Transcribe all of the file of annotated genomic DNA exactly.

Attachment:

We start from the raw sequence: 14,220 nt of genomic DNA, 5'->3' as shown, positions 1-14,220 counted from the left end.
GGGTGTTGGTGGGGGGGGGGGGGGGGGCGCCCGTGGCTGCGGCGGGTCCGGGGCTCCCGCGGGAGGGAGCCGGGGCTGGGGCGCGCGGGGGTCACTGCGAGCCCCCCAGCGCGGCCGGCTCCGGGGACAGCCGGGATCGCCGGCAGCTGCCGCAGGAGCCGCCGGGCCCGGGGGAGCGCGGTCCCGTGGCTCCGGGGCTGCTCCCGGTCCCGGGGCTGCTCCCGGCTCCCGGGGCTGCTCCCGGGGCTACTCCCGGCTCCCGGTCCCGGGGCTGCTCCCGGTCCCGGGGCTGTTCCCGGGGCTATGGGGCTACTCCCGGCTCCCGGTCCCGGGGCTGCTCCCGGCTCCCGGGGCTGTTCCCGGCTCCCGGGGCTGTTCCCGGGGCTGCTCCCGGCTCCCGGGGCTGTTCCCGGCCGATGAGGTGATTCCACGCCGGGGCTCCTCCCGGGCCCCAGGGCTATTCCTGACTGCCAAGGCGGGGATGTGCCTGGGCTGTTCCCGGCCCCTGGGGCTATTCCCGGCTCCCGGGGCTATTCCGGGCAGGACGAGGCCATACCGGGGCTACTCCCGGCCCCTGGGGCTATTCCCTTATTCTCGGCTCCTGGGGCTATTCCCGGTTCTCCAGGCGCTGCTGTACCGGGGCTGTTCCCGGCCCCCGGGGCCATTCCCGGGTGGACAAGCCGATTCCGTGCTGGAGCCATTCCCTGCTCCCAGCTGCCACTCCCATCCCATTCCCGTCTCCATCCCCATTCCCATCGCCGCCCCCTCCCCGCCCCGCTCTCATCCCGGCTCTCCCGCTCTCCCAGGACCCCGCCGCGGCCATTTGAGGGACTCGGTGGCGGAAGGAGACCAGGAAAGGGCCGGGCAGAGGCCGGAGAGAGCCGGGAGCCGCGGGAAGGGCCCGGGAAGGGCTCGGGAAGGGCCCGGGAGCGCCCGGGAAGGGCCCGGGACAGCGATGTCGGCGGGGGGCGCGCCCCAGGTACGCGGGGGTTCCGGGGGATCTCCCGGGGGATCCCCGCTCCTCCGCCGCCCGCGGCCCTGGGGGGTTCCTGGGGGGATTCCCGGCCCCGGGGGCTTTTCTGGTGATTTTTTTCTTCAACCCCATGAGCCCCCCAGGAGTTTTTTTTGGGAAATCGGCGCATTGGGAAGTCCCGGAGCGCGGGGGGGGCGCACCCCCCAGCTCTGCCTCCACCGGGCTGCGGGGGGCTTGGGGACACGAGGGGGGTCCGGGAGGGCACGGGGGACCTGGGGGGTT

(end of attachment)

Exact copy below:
We start from the raw sequence: 14,220 nt of genomic DNA, 5'->3' as shown, positions 1-14,220 counted from the left end.
GGGTGTTGGTGGGGGGGGGGGGGGGGGCGCCCGTGGCTGCGGCGGGTCCGGGGCTCCCGCGGGAGGGAGCCGGGGCTGGGGCGCGCGGGGGTCACTGCGAGCCCCCCAGCGCGGCCGGCTCCGGGGACAGCCGGGATCGCCGGCAGCTGCCGCAGGAGCCGCCGGGCCCGGGGGAGCGCGGTCCCGTGGCTCCGGGGCTGCTCCCGGTCCCGGGGCTGCTCCCGGCTCCCGGGGCTGCTCCCGGGGCTACTCCCGGCTCCCGGTCCCGGGGCTGCTCCCGGTCCCGGGGCTGTTCCCGGGGCTATGGGGCTACTCCCGGCTCCCGGTCCCGGGGCTGCTCCCGGCTCCCGGGGCTGTTCCCGGCTCCCGGGGCTGTTCCCGGGGCTGCTCCCGGCTCCCGGGGCTGTTCCCGGCCGATGAGGTGATTCCACGCCGGGGCTCCTCCCGGGCCCCAGGGCTATTCCTGACTGCCAAGGCGGGGATGTGCCTGGGCTGTTCCCGGCCCCTGGGGCTATTCCCGGCTCCCGGGGCTATTCCGGGCAGGACGAGGCCATACCGGGGCTACTCCCGGCCCCTGGGGCTATTCCCTTATTCTCGGCTCCTGGGGCTATTCCCGGTTCTCCAGGCGCTGCTGTACCGGGGCTGTTCCCGGCCCCCGGGGCCATTCCCGGGTGGACAAGCCGATTCCGTGCTGGAGCCATTCCCTGCTCCCAGCTGCCACTCCCATCCCATTCCCGTCTCCATCCCCATTCCCATCGCCGCCCCCTCCCCGCCCCGCTCTCATCCCGGCTCTCCCGCTCTCCCAGGACCCCGCCGCGGCCATTTGAGGGACTCGGTGGCGGAAGGAGACCAGGAAAGGGCCGGGCAGAGGCCGGAGAGAGCCGGGAGCCGCGGGAAGGGCCCGGGAAGGGCTCGGGAAGGGCCCGGGAGCGCCCGGGAAGGGCCCGGGACAGCGATGTCGGCGGGGGGCGCGCCCCAGGTACGCGGGGGTTCCGGGGGATCTCCCGGGGGATCCCCGCTCCTCCGCCGCCCGCGGCCCTGGGGGGTTCCTGGGGGGATTCCCGGCCCCGGGGGCTTTTCTGGTGATTTTTTTCTTCAACCCCATGAGCCCCCCAGGAGTTTTTTTTGGGAAATCGGCGCATTGGGAAGTCCCGGAGCGCGGGGGGGGCGCACCCCCCAGCTCTGCCTCCACCGGGCTGCGGGGGGCTTGGGGACACGAGGGGGGTCCGGGAGGGCACGGGGGACCTGGGGGGTT